Upon arriving in Brazil, at the beginning of 2018,  I began to inquire about the region and look for contacts of organizations and professionals who worked in the Amazon. In the midst of the excitement of carnival in Rio de Janeiro, I remember telling a man, well into his sixties and a retired member of the army, about my plans to visit the jungle. He answered, though almost sardonically.

—You will see! In Manaus, there are more gringos than Indians.

Puerto de Manaos durante el verano o la seca. // Manaus’s Port during summer or the dry season.
That term “gringo”—used in many parts of Latin America to refer to foreigners, often from the United States—was part of an assertion (although exaggerated and prejudiced) with a degree of truth, at least in the city of Manaus. Considered as the portal of the Brazilian Amazon, Manaus is a cosmopolitan city overflowed by non-profit organizations, tourism companies, and many foreigners looking to visit, work or volunteer in the Amazon. Not all foreigners, however, are U.S. gringos. Actually, most of them come from Europe, Latin America, and the south of Brazil—the whitest and wealthiest part of the country. Unfortunately, this idea has played into a stereotype of an “invasion” of the Amazon by foreigners and NGOs, has become a prejudice that the powers in Brazil—mainly the reactionary right that has been encouraged by the Bolsonaro government—have begun to use in an alarming manner to declare war on social organizations. And this has had disastrous consequences.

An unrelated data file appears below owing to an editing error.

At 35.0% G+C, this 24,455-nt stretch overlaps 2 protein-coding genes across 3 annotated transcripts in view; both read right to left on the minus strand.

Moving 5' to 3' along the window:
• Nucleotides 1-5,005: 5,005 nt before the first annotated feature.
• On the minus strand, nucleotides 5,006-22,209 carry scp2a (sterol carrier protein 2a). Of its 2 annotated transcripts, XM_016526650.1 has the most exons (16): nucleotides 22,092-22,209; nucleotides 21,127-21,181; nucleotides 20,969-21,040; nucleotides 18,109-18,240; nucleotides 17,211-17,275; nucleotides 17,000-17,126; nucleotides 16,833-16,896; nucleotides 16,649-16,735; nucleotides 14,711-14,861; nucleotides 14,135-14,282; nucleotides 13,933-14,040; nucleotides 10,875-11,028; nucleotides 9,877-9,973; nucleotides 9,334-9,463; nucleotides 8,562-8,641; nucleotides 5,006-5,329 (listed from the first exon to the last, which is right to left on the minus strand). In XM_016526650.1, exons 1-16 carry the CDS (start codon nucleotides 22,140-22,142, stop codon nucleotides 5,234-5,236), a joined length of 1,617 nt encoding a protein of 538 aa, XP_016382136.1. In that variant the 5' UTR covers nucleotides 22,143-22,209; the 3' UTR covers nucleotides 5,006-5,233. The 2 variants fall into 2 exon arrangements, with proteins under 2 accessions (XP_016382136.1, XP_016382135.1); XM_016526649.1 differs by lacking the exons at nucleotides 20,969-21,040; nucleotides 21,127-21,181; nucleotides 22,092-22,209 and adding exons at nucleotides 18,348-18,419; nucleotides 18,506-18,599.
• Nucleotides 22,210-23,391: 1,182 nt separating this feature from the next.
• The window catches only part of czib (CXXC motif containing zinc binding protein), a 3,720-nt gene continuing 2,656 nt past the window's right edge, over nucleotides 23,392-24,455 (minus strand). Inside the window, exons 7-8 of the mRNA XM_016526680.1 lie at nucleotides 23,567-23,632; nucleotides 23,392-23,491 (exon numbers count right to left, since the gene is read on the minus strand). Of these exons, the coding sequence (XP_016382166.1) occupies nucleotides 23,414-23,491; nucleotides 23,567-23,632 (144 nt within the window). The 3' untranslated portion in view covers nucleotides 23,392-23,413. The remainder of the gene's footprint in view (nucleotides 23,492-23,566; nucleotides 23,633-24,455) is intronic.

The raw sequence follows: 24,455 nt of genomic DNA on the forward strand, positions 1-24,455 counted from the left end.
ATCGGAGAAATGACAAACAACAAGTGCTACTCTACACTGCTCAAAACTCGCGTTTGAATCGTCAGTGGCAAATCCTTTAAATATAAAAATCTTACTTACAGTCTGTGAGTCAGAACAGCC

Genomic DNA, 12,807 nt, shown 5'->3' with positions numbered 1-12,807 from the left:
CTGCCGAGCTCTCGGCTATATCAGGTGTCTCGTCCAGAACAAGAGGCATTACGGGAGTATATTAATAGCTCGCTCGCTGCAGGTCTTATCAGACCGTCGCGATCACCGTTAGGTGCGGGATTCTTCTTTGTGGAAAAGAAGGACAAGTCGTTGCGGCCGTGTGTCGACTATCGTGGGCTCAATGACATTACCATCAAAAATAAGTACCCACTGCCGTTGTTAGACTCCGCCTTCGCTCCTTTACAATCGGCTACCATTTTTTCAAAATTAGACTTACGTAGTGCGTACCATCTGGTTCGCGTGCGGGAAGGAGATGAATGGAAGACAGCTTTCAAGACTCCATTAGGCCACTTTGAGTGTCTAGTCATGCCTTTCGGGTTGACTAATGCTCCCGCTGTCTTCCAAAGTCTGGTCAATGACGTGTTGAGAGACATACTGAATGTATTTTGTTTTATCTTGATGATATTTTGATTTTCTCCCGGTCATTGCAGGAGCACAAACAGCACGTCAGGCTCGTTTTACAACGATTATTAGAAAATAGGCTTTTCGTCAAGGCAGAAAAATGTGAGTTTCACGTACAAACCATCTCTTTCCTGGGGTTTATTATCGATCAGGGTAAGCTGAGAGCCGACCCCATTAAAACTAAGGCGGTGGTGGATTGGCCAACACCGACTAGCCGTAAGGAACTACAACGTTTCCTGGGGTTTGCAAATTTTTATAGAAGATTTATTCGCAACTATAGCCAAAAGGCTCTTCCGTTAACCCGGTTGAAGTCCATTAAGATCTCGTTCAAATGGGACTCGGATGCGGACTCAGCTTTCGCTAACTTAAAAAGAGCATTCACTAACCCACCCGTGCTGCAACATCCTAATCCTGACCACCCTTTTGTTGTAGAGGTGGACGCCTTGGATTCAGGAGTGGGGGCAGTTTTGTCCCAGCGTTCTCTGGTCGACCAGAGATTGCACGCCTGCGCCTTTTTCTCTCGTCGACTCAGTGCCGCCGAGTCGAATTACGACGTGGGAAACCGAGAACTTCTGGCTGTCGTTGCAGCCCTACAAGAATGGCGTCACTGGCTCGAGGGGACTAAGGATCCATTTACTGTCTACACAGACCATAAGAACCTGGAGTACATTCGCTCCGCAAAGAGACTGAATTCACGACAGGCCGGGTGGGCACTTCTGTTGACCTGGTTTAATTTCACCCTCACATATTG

Recently, a Brazilian friend, whom I met as a volunteer in the city of Santarém (known as the “Caribbean of the Amazon”), was arrested along with three other members of the Brigada de Incêndio Florestal de Alter do Chão—a group of volunteer firefighters who have helped to combat forest fires—under hasty assumptions. Within a few days, without any clear explanation, they were released. This event raised numerous criticisms from civil society and the international community about the hostility of the authorities and the current Brazilian government against environmentalists and social organizations that defend the rainforest and its people. 

Playa al lado de río Tapajos, Santarém. Región considerada como el «Caribe de la Amazonía». // A river beach next to the Tapajos river, Santarém. A region considered to be “The Caribbean of the Amazon.”

This paranoia is not restricted to the reactionary powers on the right. Sadly, there is some widespread hostility (and one could even say xenophobia) against foreigners in the region. In my days in Brazil, while attending a private event with some politicians, I personally heard an important leader of one of the main leftist parties in the country, without noticing my origins or my work, complain about the presence of “Americans” who sought to seize the Amazon and its wealth. The man's unrestrained opinion made me understand that possessive and nationalist prejudices are on both sides of the political spectrum. This is disconcerting, considering circumstances such as the arrest of the Alter do Chão Brigade, unsubstantiated opinions can cause harm and are counterproductive to the actions of those who seek the development and well-being of a region that faces harsh setbacks and painfully avoidable inequalities. Given the problems, the urgency of acting must prevail over who acts.